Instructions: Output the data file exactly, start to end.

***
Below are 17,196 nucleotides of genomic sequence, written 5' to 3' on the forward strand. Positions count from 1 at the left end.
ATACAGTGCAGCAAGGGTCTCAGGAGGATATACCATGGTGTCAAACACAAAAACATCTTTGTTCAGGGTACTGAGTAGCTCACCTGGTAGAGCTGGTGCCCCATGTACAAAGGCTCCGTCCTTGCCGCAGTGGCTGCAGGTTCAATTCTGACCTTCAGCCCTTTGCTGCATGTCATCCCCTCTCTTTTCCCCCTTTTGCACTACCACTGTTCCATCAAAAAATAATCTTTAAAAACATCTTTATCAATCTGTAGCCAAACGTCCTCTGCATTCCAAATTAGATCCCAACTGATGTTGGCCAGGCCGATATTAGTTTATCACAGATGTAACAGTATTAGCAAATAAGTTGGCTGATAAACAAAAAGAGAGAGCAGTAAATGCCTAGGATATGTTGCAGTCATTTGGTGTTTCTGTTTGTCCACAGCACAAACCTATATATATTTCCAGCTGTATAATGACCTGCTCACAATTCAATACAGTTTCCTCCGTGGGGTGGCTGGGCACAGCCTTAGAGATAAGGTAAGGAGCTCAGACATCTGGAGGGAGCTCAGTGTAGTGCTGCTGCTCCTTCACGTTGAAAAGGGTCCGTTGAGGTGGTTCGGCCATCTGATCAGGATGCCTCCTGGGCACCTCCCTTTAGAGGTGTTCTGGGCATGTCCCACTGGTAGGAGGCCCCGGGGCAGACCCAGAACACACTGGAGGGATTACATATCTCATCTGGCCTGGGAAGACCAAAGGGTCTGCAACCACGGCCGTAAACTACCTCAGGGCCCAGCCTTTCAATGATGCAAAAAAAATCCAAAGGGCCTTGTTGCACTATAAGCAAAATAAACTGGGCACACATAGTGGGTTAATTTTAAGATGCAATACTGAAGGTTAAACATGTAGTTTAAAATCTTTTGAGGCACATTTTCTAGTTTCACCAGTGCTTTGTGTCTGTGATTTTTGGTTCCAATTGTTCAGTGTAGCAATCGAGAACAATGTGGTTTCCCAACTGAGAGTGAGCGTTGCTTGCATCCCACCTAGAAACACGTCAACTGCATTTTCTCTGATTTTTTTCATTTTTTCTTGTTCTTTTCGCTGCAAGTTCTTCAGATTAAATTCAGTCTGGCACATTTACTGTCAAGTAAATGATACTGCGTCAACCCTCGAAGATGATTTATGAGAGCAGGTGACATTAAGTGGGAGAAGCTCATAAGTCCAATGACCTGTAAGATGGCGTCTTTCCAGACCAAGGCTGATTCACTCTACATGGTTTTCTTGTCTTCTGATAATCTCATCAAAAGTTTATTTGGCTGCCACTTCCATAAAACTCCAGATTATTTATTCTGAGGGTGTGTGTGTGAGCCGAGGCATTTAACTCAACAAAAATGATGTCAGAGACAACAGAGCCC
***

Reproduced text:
Below are 17,196 nucleotides of genomic sequence, written 5' to 3' on the forward strand. Positions count from 1 at the left end.
ATACAGTGCAGCAAGGGTCTCAGGAGGATATACCATGGTGTCAAACACAAAAACATCTTTGTTCAGGGTACTGAGTAGCTCACCTGGTAGAGCTGGTGCCCCATGTACAAAGGCTCCGTCCTTGCCGCAGTGGCTGCAGGTTCAATTCTGACCTTCAGCCCTTTGCTGCATGTCATCCCCTCTCTTTTCCCCCTTTTGCACTACCACTGTTCCATCAAAAAATAATCTTTAAAAACATCTTTATCAATCTGTAGCCAAACGTCCTCTGCATTCCAAATTAGATCCCAACTGATGTTGGCCAGGCCGATATTAGTTTATCACAGATGTAACAGTATTAGCAAATAAGTTGGCTGATAAACAAAAAGAGAGAGCAGTAAATGCCTAGGATATGTTGCAGTCATTTGGTGTTTCTGTTTGTCCACAGCACAAACCTATATATATTTCCAGCTGTATAATGACCTGCTCACAATTCAATACAGTTTCCTCCGTGGGGTGGCTGGGCACAGCCTTAGAGATAAGGTAAGGAGCTCAGACATCTGGAGGGAGCTCAGTGTAGTGCTGCTGCTCCTTCACGTTGAAAAGGGTCCGTTGAGGTGGTTCGGCCATCTGATCAGGATGCCTCCTGGGCACCTCCCTTTAGAGGTGTTCTGGGCATGTCCCACTGGTAGGAGGCCCCGGGGCAGACCCAGAACACACTGGAGGGATTACATATCTCATCTGGCCTGGGAAGACCAAAGGGTCTGCAACCACGGCCGTAAACTACCTCAGGGCCCAGCCTTTCAATGATGCAAAAAAAATCCAAAGGGCCTTGTTGCACTATAAGCAAAATAAACTGGGCACACATAGTGGGTTAATTTTAAGATGCAATACTGAAGGTTAAACATGTAGTTTAAAATCTTTTGAGGCACATTTTCTAGTTTCACCAGTGCTTTGTGTCTGTGATTTTTGGTTCCAATTGTTCAGTGTAGCAATCGAGAACAATGTGGTTTCCCAACTGAGAGTGAGCGTTGCTTGCATCCCACCTAGAAACACGTCAACTGCATTTTCTCTGATTTTTTTCATTTTTTCTTGTTCTTTTCGCTGCAAGTTCTTCAGATTAAATTCAGTCTGGCACATTTACTGTCAAGTAAATGATACTGCGTCAACCCTCGAAGATGATTTATGAGAGCAGGTGACATTAAGTGGGAGAAGCTCATAAGTCCAATGACCTGTAAGATGGCGTCTTTCCAGACCAAGGCTGATTCACTCTACATGGTTTTCTTGTCTTCTGATAATCTCATCAAAAGTTTATTTGGCTGCCACTTCCATAAAACTCCAGATTATTTATTCTGAGGGTGTGTGTGTGAGCCGAGGCATTTAACTCAACAAAAATGATGTCAGAGACAACAGAGCCC